Program Notes IV: SAINT NICOLAS
Benjamin Britten (1913–1976)
by Sue Klausmeyer, for the Chapel Hill Community Chorus
Benjamin Britten’s St. Nicolas, a dramatic cantata in nine movements, was written in 1948 for the centenary of Lancing College in Sussex, the alma mater of Britten’s close friend and frequent musical partner Peter Pears. The work is scored for mixed chorus, treble ensemble, tenor soloist, a few children, strings, piano duet, organ, and percussion. The text was prepared by Eric Crozier and is based on his extensive research into the life of Saint Nicolas, Bishop of Myra. The legend surrounding the life of Nicolas grew to mythic proportions and thus the music and text required a bold signature.
I. Introduction — Over a somber pulsing E from the orchestra, a solo violin explores a range of tonal directions. The chorus enters quietly calling to Nicolas, “Strip off your glory and speak to us.” Nicolas appears in his bishop’s robes and what follows is a flashback to the miraculous events that propelled Nicolas to sainthood.
II. The Birth of Nicolas — The women of the chorus, representing school children, recount scenes from his early life. A young boy, representing the child Nicolas, chants “God be glorified,” at the end of each of six short tales. The climactic moment arrives when the women predict that Nicolas will be a saint and the adult Nicolas picks up the chant “God be glorified.”
III. Nicolas Devotes Himself to God — A reflective solo from Nicolas, this scene tells of the death of his parents, his personal struggles, and his decision to denounce a life of wealth and privilege to care for the poor.
IV. He Journeys to Palestine — The men of the chorus, representing sailors, and Nicolas endure a stormy night aboard ship. Gambling and jeering on deck give way to prayers and cries for help as the waves crash into the ship. Nicolas calls to God for salvation from impending peril. As the skies clear, the sailors sleep and Nicolas gives thanks and weeps.
V. He Comes to Myra and Is Chosen Bishop — The full chorus proclaims Nicolas is Bishop of Myra. A small ensemble outlines the various ceremonial rites accompanying Nicolas’ ordination as Bishop. The chorus sings, “Amen,” seven times, confirming the ordination, and quickly moves into a fugal section that charges Nicolas to “serve the faith and spurn his enemies.” At the conclusion of the fugue, the audience is requested to join the choir in singing the familiar Old Hundredth. “All people that on earth do dwell, Sing to the Lord with cheerful voice.”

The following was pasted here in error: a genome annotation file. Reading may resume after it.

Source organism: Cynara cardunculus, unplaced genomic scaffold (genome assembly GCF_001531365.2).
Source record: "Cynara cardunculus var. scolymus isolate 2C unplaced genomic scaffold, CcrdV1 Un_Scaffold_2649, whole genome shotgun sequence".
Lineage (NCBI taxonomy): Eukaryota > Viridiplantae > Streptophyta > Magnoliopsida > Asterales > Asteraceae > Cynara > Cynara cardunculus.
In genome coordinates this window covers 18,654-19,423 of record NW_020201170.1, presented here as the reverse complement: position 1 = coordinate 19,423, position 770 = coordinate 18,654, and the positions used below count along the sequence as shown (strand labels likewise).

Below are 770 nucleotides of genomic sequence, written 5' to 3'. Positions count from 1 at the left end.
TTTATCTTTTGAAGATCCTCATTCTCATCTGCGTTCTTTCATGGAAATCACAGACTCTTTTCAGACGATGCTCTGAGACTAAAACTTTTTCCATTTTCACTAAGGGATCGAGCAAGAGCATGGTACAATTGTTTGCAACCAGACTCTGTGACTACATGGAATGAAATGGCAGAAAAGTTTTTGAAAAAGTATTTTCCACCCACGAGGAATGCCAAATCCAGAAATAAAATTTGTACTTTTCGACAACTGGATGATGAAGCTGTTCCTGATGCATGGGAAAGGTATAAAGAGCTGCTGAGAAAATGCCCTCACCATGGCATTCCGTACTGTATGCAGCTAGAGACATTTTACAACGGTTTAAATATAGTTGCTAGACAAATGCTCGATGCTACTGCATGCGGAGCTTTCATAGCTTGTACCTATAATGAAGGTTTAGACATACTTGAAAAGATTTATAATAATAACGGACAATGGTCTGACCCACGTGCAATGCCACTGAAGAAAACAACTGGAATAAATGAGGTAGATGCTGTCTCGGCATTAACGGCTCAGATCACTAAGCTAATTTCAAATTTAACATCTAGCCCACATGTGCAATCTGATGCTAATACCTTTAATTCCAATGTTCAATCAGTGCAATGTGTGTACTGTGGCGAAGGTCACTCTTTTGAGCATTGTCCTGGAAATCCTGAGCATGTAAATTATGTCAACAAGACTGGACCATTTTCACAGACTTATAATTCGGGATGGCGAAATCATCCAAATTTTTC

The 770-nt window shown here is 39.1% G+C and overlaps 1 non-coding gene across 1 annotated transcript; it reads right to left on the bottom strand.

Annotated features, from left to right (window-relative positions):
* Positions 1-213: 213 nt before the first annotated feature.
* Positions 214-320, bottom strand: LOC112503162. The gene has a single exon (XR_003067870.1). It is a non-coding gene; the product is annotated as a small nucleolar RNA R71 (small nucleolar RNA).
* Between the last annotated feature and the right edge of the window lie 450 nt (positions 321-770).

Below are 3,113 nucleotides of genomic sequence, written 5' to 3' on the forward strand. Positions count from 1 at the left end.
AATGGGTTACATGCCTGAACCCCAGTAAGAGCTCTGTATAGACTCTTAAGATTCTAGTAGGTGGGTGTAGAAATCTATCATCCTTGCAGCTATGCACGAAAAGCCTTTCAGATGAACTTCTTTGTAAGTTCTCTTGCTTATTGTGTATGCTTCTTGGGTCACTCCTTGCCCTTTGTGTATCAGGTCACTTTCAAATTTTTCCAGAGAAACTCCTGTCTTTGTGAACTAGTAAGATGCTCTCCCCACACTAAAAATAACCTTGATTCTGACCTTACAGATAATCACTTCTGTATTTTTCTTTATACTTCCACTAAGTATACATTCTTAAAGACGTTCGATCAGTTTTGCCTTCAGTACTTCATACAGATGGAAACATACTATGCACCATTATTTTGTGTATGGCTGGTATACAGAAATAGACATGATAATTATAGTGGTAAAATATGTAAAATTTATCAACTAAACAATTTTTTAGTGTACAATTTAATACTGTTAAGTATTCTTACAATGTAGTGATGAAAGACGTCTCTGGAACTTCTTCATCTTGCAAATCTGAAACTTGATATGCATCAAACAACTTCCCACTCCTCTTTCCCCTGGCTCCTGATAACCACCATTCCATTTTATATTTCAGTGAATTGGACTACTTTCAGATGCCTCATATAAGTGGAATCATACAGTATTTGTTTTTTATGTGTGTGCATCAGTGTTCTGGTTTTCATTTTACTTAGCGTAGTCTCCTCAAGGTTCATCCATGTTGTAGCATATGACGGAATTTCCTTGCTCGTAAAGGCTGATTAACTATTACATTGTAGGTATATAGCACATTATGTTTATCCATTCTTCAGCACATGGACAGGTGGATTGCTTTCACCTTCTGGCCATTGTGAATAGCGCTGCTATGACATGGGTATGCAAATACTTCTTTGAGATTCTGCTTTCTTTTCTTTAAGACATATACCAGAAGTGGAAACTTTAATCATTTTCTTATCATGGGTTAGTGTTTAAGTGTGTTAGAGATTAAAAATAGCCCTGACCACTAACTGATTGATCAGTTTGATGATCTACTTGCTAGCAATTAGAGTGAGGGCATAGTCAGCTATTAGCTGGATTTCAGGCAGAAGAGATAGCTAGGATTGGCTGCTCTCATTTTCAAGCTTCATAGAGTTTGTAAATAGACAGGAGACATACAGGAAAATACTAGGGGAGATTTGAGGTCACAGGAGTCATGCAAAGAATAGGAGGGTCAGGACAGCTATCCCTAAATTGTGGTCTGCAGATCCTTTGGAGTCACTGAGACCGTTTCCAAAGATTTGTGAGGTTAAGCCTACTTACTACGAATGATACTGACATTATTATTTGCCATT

VI. Nicolas From Prison — Like the apostle Paul, Nicolas spent time away from his congregation condemned to prison. Like the prophet Jonah speaking to the people of Ninevah, his message is one of repentance.
VII. Nicolas and the Pickled Boys — This odd scene begins with a troop of hungry, weary travelers marching through the snow to an inn. Fresh in their memory is the disappearance of three children on the journey. When they settle into the inn and gather for a meal, Nicolas, who is also resting at the inn, warns them not to eat. The food set before them is the flesh of the missing children. Through miraculous intervention, the children, now alive, enter the lodge singing “Alleluia” and all join their voices in praising God.
VIII. His Piety and Marvelous Works — The chorus recalls forty years of service from their bishop Nicolas. The ensemble voices share incidents of courage and selfless leadership. They pledge to keep alive the memory of the great servant of the faith.
IX. The Death of Nicolas — Following a discordant fanfare from the orchestra, Nicolas acknowledges the approach of death. The movement ends with the chorus singing the Nunc dimittis (Lord, let thy servant depart in peace) while Nicolas yields his soul to God.
By Sue Klausmeyer, Chapel Hill Community Chorus, permission pending.
Sue Klausmeyer, Chapel Hill Community Chorus conductor, has held positions with Duke University Chapel, Duke Divinity School, Binkley Baptist Church, Worthington Presbyterian Church, and University United Methodist Church. She holds degrees in music from Meredith College, the University of North Carolina at Chapel Hill, Westminster Choir College in Princeton, and the University of Cincinnati-College Conservatory of Music, where she earned a Doctorate of Musical Arts. She has pursued additional studies at the Oberlin College Baroque Performance Institute and at the Sweelinck Conservatory in Amsterdam.